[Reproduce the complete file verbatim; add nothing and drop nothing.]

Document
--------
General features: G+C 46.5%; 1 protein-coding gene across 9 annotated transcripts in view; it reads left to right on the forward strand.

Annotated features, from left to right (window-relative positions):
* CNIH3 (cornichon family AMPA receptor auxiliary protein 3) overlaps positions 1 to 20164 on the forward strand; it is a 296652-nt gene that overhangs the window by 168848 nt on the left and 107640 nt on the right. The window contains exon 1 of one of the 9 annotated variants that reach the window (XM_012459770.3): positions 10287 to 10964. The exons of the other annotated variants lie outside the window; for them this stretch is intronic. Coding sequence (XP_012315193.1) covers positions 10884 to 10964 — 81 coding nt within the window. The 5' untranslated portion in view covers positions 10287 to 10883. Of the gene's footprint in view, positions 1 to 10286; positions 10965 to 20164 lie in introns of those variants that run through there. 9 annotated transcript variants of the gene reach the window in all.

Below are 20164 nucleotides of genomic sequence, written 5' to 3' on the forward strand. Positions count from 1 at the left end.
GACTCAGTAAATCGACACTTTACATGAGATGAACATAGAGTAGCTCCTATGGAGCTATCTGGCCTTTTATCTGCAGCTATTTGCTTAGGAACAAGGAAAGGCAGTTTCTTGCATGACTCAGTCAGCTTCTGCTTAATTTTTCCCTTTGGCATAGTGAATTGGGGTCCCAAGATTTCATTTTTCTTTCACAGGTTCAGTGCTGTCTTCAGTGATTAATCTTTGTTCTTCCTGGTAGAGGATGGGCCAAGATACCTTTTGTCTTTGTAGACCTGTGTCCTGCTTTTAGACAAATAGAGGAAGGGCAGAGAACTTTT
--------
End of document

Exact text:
General features: G+C 46.5%; 1 protein-coding gene across 9 annotated transcripts in view; it reads left to right on the forward strand.

Annotated features, from left to right (window-relative positions):
* CNIH3 (cornichon family AMPA receptor auxiliary protein 3) overlaps positions 1 to 20164 on the forward strand; it is a 296652-nt gene that overhangs the window by 168848 nt on the left and 107640 nt on the right. The window contains exon 1 of one of the 9 annotated variants that reach the window (XM_012459770.3): positions 10287 to 10964. The exons of the other annotated variants lie outside the window; for them this stretch is intronic. Coding sequence (XP_012315193.1) covers positions 10884 to 10964 — 81 coding nt within the window. The 5' untranslated portion in view covers positions 10287 to 10883. Of the gene's footprint in view, positions 1 to 10286; positions 10965 to 20164 lie in introns of those variants that run through there. 9 annotated transcript variants of the gene reach the window in all.

Below are 20164 nucleotides of genomic sequence, written 5' to 3' on the forward strand. Positions count from 1 at the left end.
GACTCAGTAAATCGACACTTTACATGAGATGAACATAGAGTAGCTCCTATGGAGCTATCTGGCCTTTTATCTGCAGCTATTTGCTTAGGAACAAGGAAAGGCAGTTTCTTGCATGACTCAGTCAGCTTCTGCTTAATTTTTCCCTTTGGCATAGTGAATTGGGGTCCCAAGATTTCATTTTTCTTTCACAGGTTCAGTGCTGTCTTCAGTGATTAATCTTTGTTCTTCCTGGTAGAGGATGGGCCAAGATACCTTTTGTCTTTGTAGACCTGTGTCCTGCTTTTAGACAAATAGAGGAAGGGCAGAGAACTTTT